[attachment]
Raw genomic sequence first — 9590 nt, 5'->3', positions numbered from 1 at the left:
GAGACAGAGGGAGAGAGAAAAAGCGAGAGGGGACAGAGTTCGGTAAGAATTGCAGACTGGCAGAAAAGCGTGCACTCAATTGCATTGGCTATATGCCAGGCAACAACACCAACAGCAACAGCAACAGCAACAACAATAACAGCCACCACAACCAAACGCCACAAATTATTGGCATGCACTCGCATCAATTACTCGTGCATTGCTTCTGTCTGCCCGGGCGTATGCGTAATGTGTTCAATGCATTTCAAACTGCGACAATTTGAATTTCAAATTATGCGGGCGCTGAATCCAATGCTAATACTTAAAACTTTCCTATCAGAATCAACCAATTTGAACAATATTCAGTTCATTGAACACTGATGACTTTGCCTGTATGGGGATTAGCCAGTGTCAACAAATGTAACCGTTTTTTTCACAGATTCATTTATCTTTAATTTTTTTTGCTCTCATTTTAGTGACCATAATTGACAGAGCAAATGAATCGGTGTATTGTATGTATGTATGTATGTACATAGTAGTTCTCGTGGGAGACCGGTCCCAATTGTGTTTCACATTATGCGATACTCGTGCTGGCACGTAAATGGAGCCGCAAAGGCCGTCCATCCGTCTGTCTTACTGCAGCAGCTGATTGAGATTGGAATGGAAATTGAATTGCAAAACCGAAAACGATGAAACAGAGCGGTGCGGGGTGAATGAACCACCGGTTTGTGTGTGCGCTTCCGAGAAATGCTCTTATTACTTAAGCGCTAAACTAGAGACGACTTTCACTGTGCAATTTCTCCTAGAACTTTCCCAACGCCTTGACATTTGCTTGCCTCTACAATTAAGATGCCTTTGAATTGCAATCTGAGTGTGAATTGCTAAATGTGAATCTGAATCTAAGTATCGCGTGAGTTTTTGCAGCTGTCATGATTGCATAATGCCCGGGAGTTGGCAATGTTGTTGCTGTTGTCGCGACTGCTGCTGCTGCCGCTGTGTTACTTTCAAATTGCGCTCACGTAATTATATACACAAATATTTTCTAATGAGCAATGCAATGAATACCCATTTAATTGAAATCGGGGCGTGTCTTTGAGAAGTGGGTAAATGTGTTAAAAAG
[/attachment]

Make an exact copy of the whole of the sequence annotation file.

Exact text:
Raw genomic sequence first — 9590 nt, 5'->3', positions numbered from 1 at the left:
GAGACAGAGGGAGAGAGAAAAAGCGAGAGGGGACAGAGTTCGGTAAGAATTGCAGACTGGCAGAAAAGCGTGCACTCAATTGCATTGGCTATATGCCAGGCAACAACACCAACAGCAACAGCAACAGCAACAACAATAACAGCCACCACAACCAAACGCCACAAATTATTGGCATGCACTCGCATCAATTACTCGTGCATTGCTTCTGTCTGCCCGGGCGTATGCGTAATGTGTTCAATGCATTTCAAACTGCGACAATTTGAATTTCAAATTATGCGGGCGCTGAATCCAATGCTAATACTTAAAACTTTCCTATCAGAATCAACCAATTTGAACAATATTCAGTTCATTGAACACTGATGACTTTGCCTGTATGGGGATTAGCCAGTGTCAACAAATGTAACCGTTTTTTTCACAGATTCATTTATCTTTAATTTTTTTTGCTCTCATTTTAGTGACCATAATTGACAGAGCAAATGAATCGGTGTATTGTATGTATGTATGTATGTACATAGTAGTTCTCGTGGGAGACCGGTCCCAATTGTGTTTCACATTATGCGATACTCGTGCTGGCACGTAAATGGAGCCGCAAAGGCCGTCCATCCGTCTGTCTTACTGCAGCAGCTGATTGAGATTGGAATGGAAATTGAATTGCAAAACCGAAAACGATGAAACAGAGCGGTGCGGGGTGAATGAACCACCGGTTTGTGTGTGCGCTTCCGAGAAATGCTCTTATTACTTAAGCGCTAAACTAGAGACGACTTTCACTGTGCAATTTCTCCTAGAACTTTCCCAACGCCTTGACATTTGCTTGCCTCTACAATTAAGATGCCTTTGAATTGCAATCTGAGTGTGAATTGCTAAATGTGAATCTGAATCTAAGTATCGCGTGAGTTTTTGCAGCTGTCATGATTGCATAATGCCCGGGAGTTGGCAATGTTGTTGCTGTTGTCGCGACTGCTGCTGCTGCCGCTGTGTTACTTTCAAATTGCGCTCACGTAATTATATACACAAATATTTTCTAATGAGCAATGCAATGAATACCCATTTAATTGAAATCGGGGCGTGTCTTTGAGAAGTGGGTAAATGTGTTAAAAAG